As a child, Roias says he witnessed his parents abusing drugs, alcohol, and each other. When he was 14, his father went to prison, and he and his mom moved into a homeless shelter. After graduating from high school in Providence, Roias got a bachelor’s degree in social work from Rhode Island College.
“A couple weeks ago we had what I call a ‘real talk’ conversation,” Roias says. “We talked about life; we talked about his childhood.”
Manny’s attendance improved dramatically – not because of the prize incentives students were offered, Roias says, but because “something turned on and he just wanted to be a better student.”
Manny credits Roias for much of the change. “He motivates me. He’s the best person I ever met in the world.... I have no other people like him ... that’s always on me, pushing me,” he says. “Ever since I met with Justin the first time, it was a big difference for me. I felt like he cared for me.”
Manny’s progress hasn’t been a straight line. After the major turnaround, he was suspended again for skipping class and behaving in ways that teachers deemed disrespectful.
When he came back, Roias tried not to let his frustration show. “I said, ‘I need that Manny that was here before April vacation.... The physical you is here, but the real Manny is not.’ ”
‘You gotta high-five to get by’
Many school officials simply don’t realize how often certain kids aren’t even in the building.
Traditionally, public schools have tracked average daily attendance only for the whole school. “You could have [attendance] in the low 90s ... and still have 20 percent of your kids missing a month or more of school,” says Mr. Balfanz.
Now, at Gilbert Stuart, there’s little chance of skipping school unnoticed. On this particular morning, there’s no chance of showing up unnoticed, either.
As clusters of students arrive at their giant 1930s-era building, the stairway is lined with City Year participants. They’re snapping, clapping, and chanting – calling out students by name: “You gotta high-five to get by, to get by.”
Some students ham it up, dancing slowly up the stairs to soak in the love before bounding into the building. A toddler in a nearby car stares in wonder.
“This alone is changing the culture of the school,” says Shannon McLoud, an English teacher and success mentor.
The initial focus on sixth-graders has already been a catalyst for efforts to improve attendance, including incentives such as special field trips for classes with perfect attendance in a given month.
It’s a starting point for a school that hadn’t been paying enough attention, says Principal Scott Sutherland, who arrived last fall with experience turning around one of the city’s troubled high schools. “When you have [more than 300] students excessively absent from school, you really need to dive in deep,” he says.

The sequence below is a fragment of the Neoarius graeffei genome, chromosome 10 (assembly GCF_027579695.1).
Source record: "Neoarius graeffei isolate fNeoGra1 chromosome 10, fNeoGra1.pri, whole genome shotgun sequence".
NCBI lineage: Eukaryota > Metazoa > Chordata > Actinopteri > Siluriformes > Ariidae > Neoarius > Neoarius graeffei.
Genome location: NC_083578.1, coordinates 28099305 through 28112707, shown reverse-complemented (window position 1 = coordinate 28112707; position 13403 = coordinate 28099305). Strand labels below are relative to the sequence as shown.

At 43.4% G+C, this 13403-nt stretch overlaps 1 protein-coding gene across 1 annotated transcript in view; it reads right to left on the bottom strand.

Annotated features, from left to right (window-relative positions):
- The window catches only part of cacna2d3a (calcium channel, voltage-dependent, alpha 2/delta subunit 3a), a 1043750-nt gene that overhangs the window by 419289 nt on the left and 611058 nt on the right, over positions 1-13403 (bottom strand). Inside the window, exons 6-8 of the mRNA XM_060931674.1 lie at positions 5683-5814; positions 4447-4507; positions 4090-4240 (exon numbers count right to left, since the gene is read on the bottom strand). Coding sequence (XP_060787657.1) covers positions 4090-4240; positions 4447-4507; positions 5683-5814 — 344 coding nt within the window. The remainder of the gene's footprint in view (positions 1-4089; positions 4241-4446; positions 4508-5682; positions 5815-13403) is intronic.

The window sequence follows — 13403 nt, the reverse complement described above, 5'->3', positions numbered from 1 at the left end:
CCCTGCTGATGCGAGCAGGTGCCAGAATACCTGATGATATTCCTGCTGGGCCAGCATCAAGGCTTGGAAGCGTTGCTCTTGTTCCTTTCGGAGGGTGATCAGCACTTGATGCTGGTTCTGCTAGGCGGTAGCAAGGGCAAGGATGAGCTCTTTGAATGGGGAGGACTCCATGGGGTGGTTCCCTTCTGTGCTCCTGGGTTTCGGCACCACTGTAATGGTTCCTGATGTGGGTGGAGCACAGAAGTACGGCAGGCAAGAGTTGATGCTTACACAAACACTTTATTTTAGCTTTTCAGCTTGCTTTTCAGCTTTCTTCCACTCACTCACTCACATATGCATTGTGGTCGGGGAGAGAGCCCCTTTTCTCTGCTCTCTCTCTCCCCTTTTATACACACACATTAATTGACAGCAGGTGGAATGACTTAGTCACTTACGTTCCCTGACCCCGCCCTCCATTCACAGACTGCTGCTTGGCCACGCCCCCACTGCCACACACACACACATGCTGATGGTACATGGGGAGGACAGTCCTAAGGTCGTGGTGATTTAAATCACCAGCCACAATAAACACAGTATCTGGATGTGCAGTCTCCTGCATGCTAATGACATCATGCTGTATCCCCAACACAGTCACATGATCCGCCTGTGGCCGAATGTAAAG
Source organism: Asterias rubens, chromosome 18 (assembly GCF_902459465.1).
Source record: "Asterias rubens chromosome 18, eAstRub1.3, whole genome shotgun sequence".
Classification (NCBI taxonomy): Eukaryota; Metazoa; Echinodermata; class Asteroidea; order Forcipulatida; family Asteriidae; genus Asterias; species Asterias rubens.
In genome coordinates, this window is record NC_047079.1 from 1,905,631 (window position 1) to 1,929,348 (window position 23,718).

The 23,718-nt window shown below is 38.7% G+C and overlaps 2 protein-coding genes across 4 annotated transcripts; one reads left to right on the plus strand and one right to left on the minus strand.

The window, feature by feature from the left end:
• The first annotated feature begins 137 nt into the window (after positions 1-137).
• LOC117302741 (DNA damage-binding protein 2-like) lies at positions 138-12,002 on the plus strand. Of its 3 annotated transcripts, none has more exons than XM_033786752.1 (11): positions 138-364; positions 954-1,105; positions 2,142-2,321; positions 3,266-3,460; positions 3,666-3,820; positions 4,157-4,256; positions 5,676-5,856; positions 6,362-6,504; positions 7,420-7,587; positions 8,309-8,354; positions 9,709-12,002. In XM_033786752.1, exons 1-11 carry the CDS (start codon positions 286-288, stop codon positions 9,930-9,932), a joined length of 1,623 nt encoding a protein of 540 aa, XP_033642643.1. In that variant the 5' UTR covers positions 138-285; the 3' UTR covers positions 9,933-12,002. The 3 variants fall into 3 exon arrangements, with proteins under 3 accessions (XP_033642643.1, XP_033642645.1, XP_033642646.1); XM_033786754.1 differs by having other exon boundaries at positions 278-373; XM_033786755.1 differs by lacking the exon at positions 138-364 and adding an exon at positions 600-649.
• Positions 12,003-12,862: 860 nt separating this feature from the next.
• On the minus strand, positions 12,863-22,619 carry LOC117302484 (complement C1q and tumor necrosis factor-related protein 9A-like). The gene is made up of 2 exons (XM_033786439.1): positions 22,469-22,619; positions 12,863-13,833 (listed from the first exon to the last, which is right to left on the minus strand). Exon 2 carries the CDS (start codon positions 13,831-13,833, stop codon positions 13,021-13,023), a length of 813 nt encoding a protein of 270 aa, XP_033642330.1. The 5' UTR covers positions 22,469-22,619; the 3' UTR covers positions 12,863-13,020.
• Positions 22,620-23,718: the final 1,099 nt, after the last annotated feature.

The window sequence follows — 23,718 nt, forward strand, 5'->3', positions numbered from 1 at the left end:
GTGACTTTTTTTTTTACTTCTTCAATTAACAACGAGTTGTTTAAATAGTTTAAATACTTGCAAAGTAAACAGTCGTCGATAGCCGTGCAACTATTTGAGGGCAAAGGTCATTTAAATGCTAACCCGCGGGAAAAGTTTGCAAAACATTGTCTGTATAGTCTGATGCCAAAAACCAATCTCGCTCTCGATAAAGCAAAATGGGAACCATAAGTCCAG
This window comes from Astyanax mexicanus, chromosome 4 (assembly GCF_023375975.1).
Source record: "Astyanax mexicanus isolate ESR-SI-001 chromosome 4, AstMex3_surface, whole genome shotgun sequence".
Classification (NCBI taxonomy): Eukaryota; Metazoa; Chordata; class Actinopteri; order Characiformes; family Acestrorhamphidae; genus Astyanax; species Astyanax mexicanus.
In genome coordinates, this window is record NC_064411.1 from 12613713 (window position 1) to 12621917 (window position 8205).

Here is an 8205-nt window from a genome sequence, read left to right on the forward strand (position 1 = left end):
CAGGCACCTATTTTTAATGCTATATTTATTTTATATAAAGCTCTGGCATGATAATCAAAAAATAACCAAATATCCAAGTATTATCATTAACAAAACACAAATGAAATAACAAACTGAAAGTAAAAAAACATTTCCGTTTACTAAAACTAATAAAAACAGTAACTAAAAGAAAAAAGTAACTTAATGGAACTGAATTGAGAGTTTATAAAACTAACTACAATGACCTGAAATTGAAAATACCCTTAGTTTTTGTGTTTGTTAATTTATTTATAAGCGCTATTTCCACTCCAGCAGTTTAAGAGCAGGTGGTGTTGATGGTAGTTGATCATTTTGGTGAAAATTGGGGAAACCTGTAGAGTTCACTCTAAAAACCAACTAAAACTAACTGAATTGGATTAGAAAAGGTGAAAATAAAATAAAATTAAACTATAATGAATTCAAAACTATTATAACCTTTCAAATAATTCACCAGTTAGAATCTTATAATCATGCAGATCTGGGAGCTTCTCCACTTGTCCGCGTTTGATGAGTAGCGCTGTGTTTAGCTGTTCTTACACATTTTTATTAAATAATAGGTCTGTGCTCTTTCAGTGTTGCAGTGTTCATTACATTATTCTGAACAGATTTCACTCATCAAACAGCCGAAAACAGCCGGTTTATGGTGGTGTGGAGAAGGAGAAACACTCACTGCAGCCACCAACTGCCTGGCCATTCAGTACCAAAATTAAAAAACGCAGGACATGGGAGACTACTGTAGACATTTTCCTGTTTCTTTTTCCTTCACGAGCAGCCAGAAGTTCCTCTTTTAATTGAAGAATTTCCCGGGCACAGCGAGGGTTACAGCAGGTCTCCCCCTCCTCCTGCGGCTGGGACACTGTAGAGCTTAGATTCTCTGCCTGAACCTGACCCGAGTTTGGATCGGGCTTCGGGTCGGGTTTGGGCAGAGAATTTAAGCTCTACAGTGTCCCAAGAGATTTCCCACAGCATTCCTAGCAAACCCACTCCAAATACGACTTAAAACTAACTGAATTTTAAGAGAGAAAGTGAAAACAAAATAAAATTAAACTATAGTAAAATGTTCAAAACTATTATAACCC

Some fixes are straightforward: This fall, he’s reinstating a homeroom system, so one teacher can consistently track who is there.
Another problem was an overreliance on suspensions. He hired a dean to deal with behavioral issues and cut suspensions dramatically.
Sixth-grader Deanna Alvarez had some issues at the start of school last year – she would get to class late and talk back to teachers. But she might not have gotten much attention if it weren’t for the attendance analysis, says Ms. McLoud, her mentor.
Deanna rolled her eyes at first, but she became more interested when she realized she could improve her chances of winning a prize by showing up each day to place a ticket in a lottery bag.
Her mother, Jessica Cruz, says at first she didn’t believe the program was real: “She was like, ‘Ma, I got to get to school on time. I can’t miss.’... She’s the first one in the house up in the morning.”
Then Deanna came home with proof: “Beats by Dr. Dre” headphones.
It wasn’t just the prizes. Ms. Cruz rattles off the ways Deanna describes McLoud: “She’s not rude, she’s nice, she’s mellow, she doesn’t yell, she’s respectful, she understands.”
Deanna adds, “If she sees me in the hallways, she’ll be like, ‘Deanna, get to class now,’ and she’ll start counting from five, and I’ll start walking.”
“She smiles more in the hallway,” says McLoud. “I’ve always known she was a smart girl.... There’s no doubt this kid is going to rock it in high school and get some scholarships and go on to college.”
When a student doesn’t check in, the mentor calls home. Maybe she missed her ride to school and is afraid to walk. Maybe he’s home taking care of a sick sibling because his mom can’t miss work. Each mentor keeps a log and shares any concerns with a school attendance team. An “X” in one binder marks an absence with a note: “Grandma died,” accompanied by a sad face.
More complicated problems are referred to a social worker or other supports.
Dan Harris, an eighth-grade science teacher, has been mentoring three students. Two improved their attendance quickly. The third has been more of a challenge, because of stress at home, Mr. Harris says. “It’s hard to overcome a home situation like that, but … it very well could have gotten worse if there wasn’t someone from the school communicating with his mom very frequently.”
By June, the number of Gilbert Stuart sixth-graders who were chronically absent had been cut in half.
A bar chart representing one student shows 26 pink lines for absences before the kickoff of the mentor program in February. In the three months that followed, the same student missed only four days.
This year, school officials are starting mentoring at the beginning of the school year and bringing in seventh- and eighth-graders.
Manny will face a different arrangement. Roias will have finished his two years as a City Year participant, so he will no longer be at Gilbert Stuart. But he plans to stay in contact with Manny. “Manny’s my small win,” he says.
“Teachers say this all the time.... ‘You need to do good in school,’ ” Roias tells him. “But when I’m saying this, don’t think of me as a teacher.... I’m telling you straight up, you have to do good in school.”
Manny’s reply is instant: “That’s the only option.”